Some of the acceptance of big government has to do with population density, too.
I live in the city, the government is literally everywhere. It has to be. Government is the keeper of the grid of roads and pipes that enable urban living. I don’t have fields and meadows to walk through, I walk on government sidewalks. We don’t have streams, we have concrete drainage ravines. Trees come from the city after much begging, they don’t just pop up on their own. We don’t even have a horizon for the sun to set on, just buildings as far as you can see.
Perhaps the Boston-D.C. megalopolis leans left because partly because we’re dense (no jokes, please).
Cities also push diverse groups of people together and force them to accept each other. Everyone in the city has a gay friend, or a few differently-skinned or non English-speaking neighbors. For me, abortion isn’t a choice between ‘do I like the idea of unborn babies being killed’ or not, it’s an effective (if ugly) remedy to high birth rates amongst the population least able to care for children. It’s a lot easier to rail on ‘welfare queens’ and teen pregnancy when you live somewhere where you’re exposed to neither. Here in the city it’s a more difficult choice between increasing the welfare rolls or allowing society’s worst parents to terminate their pregnancies*.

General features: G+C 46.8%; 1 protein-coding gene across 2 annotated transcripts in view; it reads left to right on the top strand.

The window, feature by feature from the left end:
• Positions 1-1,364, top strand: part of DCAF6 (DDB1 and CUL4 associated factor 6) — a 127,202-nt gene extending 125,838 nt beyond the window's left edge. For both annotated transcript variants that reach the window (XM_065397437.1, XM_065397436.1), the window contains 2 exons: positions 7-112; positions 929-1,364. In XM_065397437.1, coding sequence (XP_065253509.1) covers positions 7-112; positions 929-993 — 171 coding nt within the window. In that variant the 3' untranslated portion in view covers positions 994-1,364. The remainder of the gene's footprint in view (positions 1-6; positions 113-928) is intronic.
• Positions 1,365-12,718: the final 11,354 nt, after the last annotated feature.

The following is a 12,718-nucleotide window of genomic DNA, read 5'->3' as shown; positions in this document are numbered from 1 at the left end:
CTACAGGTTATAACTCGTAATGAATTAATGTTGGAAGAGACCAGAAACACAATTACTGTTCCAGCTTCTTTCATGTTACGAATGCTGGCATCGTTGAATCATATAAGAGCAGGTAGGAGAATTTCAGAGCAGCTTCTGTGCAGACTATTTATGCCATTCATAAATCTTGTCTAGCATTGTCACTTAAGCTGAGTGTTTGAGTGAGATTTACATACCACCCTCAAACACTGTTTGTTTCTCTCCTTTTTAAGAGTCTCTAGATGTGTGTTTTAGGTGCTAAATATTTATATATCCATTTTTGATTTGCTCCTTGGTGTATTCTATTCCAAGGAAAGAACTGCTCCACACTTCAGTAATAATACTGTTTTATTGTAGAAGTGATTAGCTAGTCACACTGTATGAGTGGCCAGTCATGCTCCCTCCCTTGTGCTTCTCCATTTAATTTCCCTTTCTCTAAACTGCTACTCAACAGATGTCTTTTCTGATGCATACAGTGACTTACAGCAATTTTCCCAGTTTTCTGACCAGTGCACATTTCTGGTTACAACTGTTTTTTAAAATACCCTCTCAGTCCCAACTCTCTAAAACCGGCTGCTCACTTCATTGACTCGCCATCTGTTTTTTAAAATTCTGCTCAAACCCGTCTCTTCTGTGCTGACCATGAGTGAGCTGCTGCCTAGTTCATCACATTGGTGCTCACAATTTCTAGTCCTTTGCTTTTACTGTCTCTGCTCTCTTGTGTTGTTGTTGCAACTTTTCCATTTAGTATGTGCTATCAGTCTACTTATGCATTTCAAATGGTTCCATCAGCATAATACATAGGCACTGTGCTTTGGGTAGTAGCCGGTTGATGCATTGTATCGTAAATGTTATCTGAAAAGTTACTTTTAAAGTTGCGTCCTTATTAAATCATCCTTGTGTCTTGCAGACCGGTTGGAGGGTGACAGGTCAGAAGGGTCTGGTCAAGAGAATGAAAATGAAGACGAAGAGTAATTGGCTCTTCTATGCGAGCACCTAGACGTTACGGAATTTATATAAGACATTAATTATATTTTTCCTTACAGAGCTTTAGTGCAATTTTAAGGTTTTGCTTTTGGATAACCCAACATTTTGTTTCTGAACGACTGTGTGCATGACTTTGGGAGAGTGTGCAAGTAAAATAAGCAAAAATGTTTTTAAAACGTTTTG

* I know it’s a lot more complicated than that, but I don’t want this to become Yet Another Abortion Argument. Just pointing out why denser areas might be more susceptible to social liberalism and bigger government.

Tommy Cranston
Tommy Cranston
10 years ago

It should be noted that NH’s Democrat governor is way to the right on fiscal issues. The unions and progressives hate his guts.

Justin Katz
10 years ago

Umm, Mangeek, I don’t suspect many people who oppose killing unborn children would change their opinions if only they had to deal with too many kids running around. Indeed, a good number of pro-lifers go out of their way to interact with, typically to help, those children.
It’s an interesting question, though: Do you city folk support euthanizing the homeless because you come into contact with the problem more?
I say this as cordially as I’m able: You really should reread what you’ve written and try to see why others might consider it dripping with arrogance… the diversity of more conservative states puts RI to shame.

Warrington Faust
Warrington Faust
10 years ago

Mangeek,
“I walk on government sidewalks”
They only become the government’s after someone else paid to have them constructed. Try getting them repaired when it isn’t an election year. Even then, they will frequently send you a bill for repairs.
Government shouldn’t do anything that you can find in the Yellow Pages.